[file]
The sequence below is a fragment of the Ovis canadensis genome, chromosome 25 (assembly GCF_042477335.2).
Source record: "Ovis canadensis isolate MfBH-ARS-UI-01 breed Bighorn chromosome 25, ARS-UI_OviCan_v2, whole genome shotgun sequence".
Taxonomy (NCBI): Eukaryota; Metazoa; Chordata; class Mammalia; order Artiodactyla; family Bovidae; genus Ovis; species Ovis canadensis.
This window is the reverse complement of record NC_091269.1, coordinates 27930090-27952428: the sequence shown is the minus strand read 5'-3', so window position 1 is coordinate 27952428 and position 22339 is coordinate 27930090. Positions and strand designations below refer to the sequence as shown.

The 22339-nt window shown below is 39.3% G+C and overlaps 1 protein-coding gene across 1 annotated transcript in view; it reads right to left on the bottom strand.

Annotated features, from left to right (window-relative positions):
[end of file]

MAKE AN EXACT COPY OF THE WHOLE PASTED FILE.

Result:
The sequence below is a fragment of the Ovis canadensis genome, chromosome 25 (assembly GCF_042477335.2).
Source record: "Ovis canadensis isolate MfBH-ARS-UI-01 breed Bighorn chromosome 25, ARS-UI_OviCan_v2, whole genome shotgun sequence".
Taxonomy (NCBI): Eukaryota; Metazoa; Chordata; class Mammalia; order Artiodactyla; family Bovidae; genus Ovis; species Ovis canadensis.
This window is the reverse complement of record NC_091269.1, coordinates 27930090-27952428: the sequence shown is the minus strand read 5'-3', so window position 1 is coordinate 27952428 and position 22339 is coordinate 27930090. Positions and strand designations below refer to the sequence as shown.

The 22339-nt window shown below is 39.3% G+C and overlaps 1 protein-coding gene across 1 annotated transcript in view; it reads right to left on the bottom strand.

Annotated features, from left to right (window-relative positions):